Levin’s brilliance made him an obvious choice as I sought a subject for my opera when I began working on it in 2008, but this specific play leapt out at me as one that could be enjoyed and appreciated outside the boundaries of Israeli culture. The farce centers on the universally understood subjects of sexuality and the social power struggle. The story is completely unbound from time, place and culture: it could take place anywhere and at anytime, giving enormous flexibility to directors and designers.
…Riotously funny… The creator of this memorable creature was Osnat Netzer, a Boston-based Israeli composer, who drew on the satirical plays of Hanoch Levin for ‘The Wondrous Woman Within,’ about an unwilling femme fatale and her suitors. Kathryn Guthrie, a soprano, and Jesse Blumberg, a baritone, fearlessly tore into the operatic equivalent of Meg Ryan’s orgasm scene in ‘When Harry Met Sally,’ aided by a witty score that drew on an accordion, a kitchen wok and lewd brass solos.
Corinna da Fonseca-Wollheim The New York Times
…just because a collaboration has been mentored and workshopped doesn’t mean it is great. This fall, I heard a lot of new pieces in various stages of development, ranging from brief concert scenes to fully staged operas. A handful captured my imagination. I wouldn’t mind hearing more of Osnat Netzer’s wacky, bawdy ‘The Wondrous Woman Within’ (excerpted at New York City Opera’s VOX concert) or Tarik O’Regan’s moody, Brittenesque ‘Heart of Darkness’ … Others should probably stay on the drawing board.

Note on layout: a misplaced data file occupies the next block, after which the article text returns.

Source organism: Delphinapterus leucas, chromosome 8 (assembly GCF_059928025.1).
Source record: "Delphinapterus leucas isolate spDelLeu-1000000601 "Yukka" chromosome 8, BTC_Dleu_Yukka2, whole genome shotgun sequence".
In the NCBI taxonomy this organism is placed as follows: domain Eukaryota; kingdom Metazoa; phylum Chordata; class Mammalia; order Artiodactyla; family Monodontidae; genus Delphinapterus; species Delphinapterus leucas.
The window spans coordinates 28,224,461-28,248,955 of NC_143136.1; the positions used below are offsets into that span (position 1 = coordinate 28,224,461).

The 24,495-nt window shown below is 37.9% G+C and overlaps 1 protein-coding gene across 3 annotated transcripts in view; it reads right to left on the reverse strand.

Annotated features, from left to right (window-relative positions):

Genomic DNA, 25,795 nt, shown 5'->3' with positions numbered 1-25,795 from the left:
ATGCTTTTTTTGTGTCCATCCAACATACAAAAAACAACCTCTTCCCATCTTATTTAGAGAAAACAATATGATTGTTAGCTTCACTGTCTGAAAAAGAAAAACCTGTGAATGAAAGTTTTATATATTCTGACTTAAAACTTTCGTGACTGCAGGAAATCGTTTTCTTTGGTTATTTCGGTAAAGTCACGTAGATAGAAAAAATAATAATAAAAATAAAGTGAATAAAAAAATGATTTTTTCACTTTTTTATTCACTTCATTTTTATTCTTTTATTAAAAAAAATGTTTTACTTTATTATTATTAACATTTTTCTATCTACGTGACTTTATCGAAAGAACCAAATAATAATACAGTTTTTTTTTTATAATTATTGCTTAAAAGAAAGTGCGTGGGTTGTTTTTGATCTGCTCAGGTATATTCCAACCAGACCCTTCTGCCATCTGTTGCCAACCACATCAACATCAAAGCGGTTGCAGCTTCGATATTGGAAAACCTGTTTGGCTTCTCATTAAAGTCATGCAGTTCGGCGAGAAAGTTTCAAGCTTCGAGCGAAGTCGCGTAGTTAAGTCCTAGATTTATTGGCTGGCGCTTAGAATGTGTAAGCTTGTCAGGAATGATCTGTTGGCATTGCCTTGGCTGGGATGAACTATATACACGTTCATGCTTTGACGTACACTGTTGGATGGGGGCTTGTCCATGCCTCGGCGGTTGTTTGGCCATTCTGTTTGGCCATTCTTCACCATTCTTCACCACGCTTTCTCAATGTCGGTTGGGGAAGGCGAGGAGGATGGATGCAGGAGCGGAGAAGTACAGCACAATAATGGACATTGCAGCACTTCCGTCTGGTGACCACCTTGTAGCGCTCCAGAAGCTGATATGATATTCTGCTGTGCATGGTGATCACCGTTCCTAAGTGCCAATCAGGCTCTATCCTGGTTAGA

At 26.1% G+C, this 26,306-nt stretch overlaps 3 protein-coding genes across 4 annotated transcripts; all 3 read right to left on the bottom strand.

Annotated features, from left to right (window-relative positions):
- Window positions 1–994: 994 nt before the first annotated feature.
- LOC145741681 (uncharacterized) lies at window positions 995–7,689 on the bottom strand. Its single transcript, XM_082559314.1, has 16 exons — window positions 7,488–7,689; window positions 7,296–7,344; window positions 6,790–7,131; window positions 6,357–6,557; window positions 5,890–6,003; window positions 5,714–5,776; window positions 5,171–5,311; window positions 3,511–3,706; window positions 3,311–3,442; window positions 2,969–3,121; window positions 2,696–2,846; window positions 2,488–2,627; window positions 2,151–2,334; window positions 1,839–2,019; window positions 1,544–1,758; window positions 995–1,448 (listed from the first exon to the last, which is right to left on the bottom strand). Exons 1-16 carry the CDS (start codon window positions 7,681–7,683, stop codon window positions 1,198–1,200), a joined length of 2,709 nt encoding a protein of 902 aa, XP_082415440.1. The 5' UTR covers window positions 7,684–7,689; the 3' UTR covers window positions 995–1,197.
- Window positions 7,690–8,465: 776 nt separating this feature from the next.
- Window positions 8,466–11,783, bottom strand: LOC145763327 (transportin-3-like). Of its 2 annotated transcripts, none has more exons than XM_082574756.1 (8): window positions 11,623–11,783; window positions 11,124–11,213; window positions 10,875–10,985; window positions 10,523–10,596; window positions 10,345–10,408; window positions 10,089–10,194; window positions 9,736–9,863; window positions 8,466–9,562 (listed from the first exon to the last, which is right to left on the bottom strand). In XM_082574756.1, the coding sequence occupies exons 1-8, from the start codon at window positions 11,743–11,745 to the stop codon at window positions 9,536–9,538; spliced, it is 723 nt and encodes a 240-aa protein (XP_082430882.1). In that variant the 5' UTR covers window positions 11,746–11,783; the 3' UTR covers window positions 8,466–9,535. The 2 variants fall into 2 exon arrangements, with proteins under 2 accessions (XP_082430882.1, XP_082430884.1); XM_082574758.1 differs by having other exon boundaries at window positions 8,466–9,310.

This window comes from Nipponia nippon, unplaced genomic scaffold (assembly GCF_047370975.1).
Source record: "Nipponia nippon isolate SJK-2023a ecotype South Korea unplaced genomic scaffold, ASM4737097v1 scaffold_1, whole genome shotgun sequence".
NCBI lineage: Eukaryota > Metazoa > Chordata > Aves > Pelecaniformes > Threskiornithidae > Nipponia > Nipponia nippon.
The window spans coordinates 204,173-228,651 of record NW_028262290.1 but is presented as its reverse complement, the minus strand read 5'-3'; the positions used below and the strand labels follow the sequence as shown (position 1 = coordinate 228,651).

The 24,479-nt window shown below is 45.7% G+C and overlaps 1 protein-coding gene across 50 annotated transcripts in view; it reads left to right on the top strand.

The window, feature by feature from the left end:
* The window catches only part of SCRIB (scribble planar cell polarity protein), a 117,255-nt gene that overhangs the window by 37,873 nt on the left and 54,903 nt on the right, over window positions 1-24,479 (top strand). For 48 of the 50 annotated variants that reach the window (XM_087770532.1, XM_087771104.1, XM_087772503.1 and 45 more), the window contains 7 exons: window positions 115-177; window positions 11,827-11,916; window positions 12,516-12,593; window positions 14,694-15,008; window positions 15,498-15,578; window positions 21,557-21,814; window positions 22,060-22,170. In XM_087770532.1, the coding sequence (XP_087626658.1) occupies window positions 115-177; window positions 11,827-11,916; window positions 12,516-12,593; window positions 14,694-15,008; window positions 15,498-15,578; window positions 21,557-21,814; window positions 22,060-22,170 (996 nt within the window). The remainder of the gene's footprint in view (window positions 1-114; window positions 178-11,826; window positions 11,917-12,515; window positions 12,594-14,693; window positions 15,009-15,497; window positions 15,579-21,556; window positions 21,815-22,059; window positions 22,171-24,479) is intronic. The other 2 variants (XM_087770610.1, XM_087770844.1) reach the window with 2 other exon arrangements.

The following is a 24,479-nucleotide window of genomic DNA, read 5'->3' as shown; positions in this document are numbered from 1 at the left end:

Heidi Waleson The Wall Street Journal
Osnat Netzer’s music, like the Hanoch Levin text, exposes the bare bones of operatic tissue, as if removing the veil of operatic pretense, in order to create “anti opera”. Netzer’s style is eclectic, and flows from parody of the avant-garde, to distorted Latin rhythms, schmaltzy melodrama and even some Hasidic music. All of this quilt-work music – including grand arias, duets and even an impressive trio – sounds as if it may fall apart at any moment. Perhaps only thus can one set to music heart attacks and a love duet that starts with the question “How do you like to have your eggs for breakfast? Hard-boiled, Maybe scrambled? Or fried?”
Matan Oren Israel Hayom (2015)
Composer Osnat Netzer succeeded in sonically distilling the Levinian essence into a solid mass of sentimentality and wretchedness with music that is not necessarily easy to listen to or perform, but is challenging and fascinating, excelling in original timbres and attractive textures, as well as corresponding well with traditional operatic forms, from lyrical romantic arias to Sprechstimme. Among the notable moments: a virtuosic orgasm aria for soprano (Yael Levita in sparkling, effortless singing), and a heart breaking lament for mezzo-soprano at the end of Act I (Noa Frenkel, who was magnetic and wonderful as always). Alongside the excellent women starred Guy Pelc and Roi Sarouk, who gave commanding performances that were at the same time both funny and heartbreaking.
Amir Kidron Music4Awhile (2015)